Chilam Balam

Chilam Balam

The Mayan Chilam Balam books are named after Yucatec towns such as Chumayel, Mani, and Tizimin, and are usually collections of disparate texts in which Mayan and Spanish traditions have coalesced. The Yucatec Mayas ascribed these to a legendary author called Chilam Balam, a chilam being a priest who gives oracles. Some of the texts actually consist of oracles about the coming of the Spaniards to Yucatan while mentioning a chilam Balam as its first author. This authorship was traditionally extended to include all the disparate texts found within a particular manuscript.

The Chilam Balam texts treat chiefly of history (both pre-Spanish and colonial), calendrics, astrology and herbal medicine. Written in the Yucatec Maya language (in European script), the manuscripts stem from the 18th and 19th centuries, although many of the texts that found their way into these books date back to the time of the Spanish conquest. It is assumed that in the earliest books, the element of prophecy came to the fore more strongly.

Whereas the medical texts are quite matter-of-factual, the historical and astrological texts belong to esoteric lore. At various places in these texts, important bits of information about early mythology crop up. Apart from their intrinsic value, the historical texts (or chronicles) are particularly important since they have been cast in the framework of the native Maya calendar (although with adaptations to the European calendrical system) and contain ancient tun and katun predictions. Reconstructing Postclassic Yucatec history from these data has proven to be an arduous task.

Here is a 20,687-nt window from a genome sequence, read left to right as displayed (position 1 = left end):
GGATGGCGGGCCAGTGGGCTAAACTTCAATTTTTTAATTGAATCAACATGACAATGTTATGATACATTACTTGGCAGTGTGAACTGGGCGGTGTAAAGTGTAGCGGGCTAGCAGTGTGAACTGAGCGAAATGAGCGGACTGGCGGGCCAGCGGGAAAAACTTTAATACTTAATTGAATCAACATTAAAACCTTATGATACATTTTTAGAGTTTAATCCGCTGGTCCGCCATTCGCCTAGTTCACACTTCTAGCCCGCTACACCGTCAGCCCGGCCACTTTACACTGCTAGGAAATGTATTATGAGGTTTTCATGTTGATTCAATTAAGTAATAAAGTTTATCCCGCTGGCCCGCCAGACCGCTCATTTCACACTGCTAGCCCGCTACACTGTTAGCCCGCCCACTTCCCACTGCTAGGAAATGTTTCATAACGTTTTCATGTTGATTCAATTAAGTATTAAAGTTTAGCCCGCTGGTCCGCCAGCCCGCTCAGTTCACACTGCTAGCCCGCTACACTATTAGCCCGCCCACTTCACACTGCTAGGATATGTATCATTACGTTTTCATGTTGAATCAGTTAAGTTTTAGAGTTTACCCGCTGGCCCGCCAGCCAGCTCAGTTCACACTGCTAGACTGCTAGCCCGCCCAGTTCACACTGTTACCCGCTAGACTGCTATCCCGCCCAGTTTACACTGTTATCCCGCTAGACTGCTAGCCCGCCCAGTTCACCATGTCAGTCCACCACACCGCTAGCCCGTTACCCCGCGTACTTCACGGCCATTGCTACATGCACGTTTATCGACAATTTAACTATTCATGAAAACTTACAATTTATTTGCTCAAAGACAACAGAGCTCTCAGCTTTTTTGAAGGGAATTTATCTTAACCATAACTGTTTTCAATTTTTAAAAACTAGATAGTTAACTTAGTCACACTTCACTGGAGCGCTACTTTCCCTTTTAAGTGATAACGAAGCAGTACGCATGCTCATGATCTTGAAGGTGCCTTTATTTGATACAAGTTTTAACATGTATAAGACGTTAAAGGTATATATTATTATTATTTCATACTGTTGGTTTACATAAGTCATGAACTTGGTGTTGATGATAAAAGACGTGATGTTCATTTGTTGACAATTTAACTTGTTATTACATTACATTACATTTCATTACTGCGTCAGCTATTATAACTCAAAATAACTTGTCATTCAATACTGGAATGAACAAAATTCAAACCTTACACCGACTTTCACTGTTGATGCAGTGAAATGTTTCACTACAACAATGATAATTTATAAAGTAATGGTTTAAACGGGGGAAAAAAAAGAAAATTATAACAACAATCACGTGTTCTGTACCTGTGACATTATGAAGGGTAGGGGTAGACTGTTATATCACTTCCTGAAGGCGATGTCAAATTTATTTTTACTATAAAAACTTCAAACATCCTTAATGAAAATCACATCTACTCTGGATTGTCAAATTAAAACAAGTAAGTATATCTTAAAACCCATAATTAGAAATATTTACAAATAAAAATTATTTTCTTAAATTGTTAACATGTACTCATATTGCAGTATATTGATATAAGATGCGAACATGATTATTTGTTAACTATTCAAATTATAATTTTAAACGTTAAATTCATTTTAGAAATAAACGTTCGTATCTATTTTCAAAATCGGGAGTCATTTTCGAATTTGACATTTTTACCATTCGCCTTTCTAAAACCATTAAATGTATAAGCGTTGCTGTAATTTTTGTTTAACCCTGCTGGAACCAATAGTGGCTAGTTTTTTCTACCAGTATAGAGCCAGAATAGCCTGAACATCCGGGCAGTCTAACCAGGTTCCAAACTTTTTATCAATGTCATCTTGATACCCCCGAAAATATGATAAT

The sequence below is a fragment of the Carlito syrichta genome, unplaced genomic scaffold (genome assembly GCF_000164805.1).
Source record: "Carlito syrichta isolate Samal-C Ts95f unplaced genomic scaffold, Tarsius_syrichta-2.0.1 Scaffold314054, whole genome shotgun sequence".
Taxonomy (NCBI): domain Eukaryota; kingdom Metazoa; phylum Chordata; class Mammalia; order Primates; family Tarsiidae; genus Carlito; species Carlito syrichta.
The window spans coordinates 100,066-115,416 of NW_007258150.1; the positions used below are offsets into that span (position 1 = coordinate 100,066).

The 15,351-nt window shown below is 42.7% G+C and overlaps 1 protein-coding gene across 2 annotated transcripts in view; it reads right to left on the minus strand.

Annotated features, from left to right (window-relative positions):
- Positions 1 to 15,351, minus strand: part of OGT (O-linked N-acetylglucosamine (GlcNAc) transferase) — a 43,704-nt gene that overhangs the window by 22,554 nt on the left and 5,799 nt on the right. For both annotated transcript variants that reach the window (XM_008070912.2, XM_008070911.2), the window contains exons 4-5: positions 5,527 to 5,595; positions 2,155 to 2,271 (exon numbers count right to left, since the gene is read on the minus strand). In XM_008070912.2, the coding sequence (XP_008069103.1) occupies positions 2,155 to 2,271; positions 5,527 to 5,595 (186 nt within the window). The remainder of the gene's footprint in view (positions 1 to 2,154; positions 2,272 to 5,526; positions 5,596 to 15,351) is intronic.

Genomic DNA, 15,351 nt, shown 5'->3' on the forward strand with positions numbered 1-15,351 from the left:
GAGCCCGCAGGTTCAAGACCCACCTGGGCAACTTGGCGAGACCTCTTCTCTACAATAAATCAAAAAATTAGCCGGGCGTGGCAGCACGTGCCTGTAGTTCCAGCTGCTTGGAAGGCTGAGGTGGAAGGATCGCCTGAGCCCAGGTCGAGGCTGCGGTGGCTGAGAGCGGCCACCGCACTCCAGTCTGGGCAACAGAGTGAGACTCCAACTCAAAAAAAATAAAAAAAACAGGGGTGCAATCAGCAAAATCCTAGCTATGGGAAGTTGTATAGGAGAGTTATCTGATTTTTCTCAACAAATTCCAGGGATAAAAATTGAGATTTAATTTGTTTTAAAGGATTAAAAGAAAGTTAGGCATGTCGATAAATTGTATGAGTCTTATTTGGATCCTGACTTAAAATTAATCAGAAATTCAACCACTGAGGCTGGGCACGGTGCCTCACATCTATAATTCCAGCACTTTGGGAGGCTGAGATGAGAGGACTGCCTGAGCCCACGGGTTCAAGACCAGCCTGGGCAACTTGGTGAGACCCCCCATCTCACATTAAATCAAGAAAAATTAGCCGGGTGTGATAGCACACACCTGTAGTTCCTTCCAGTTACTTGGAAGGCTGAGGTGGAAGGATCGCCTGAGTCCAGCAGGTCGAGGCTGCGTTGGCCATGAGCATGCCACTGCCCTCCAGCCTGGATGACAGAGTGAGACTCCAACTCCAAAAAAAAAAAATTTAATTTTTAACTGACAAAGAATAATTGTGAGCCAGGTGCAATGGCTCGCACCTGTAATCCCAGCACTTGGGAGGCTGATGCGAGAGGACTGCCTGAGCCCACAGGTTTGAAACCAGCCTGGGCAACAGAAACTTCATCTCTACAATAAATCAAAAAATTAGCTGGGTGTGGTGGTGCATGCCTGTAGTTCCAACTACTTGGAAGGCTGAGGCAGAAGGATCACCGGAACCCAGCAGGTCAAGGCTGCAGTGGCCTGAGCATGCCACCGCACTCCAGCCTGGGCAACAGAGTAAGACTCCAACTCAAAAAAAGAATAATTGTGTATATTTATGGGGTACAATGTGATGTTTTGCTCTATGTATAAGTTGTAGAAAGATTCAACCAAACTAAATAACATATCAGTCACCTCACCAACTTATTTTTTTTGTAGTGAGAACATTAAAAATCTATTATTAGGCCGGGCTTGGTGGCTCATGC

Due to their often allusive, metaphorical nature and the archaic Yucatec used, the Chilam Balam texts offer a formidable challenge to translators. The quality of existing translations varies greatly, those of Barrera Vásquez & Rendón, Reifler Bricker & Miram, and Roys counting among the best.

References

and (translators), El Libro de los Libros de Chilam Balam. Traducción de sus textos paralelos. Mexico: Fondo de Cultura Económica, 1948. (Many later editions.)
and (translators), An Encounter of Two Worlds: The Book of Chilam Balam of Kaua. New Orleans: Middle American Research Institute, Tulane University, 2002.
(translator), The (Chilam Balam) Book of Chumayel; The Counsel Book of the Yucatec Maya. California: Aegean Park Press, 1995.
, Maya Conquistador. Boston: Beacon Press, 1998.
(translator), The Book of Chilam Balam of Chumayel. Norman: University of Oklahoma Press, 1967.

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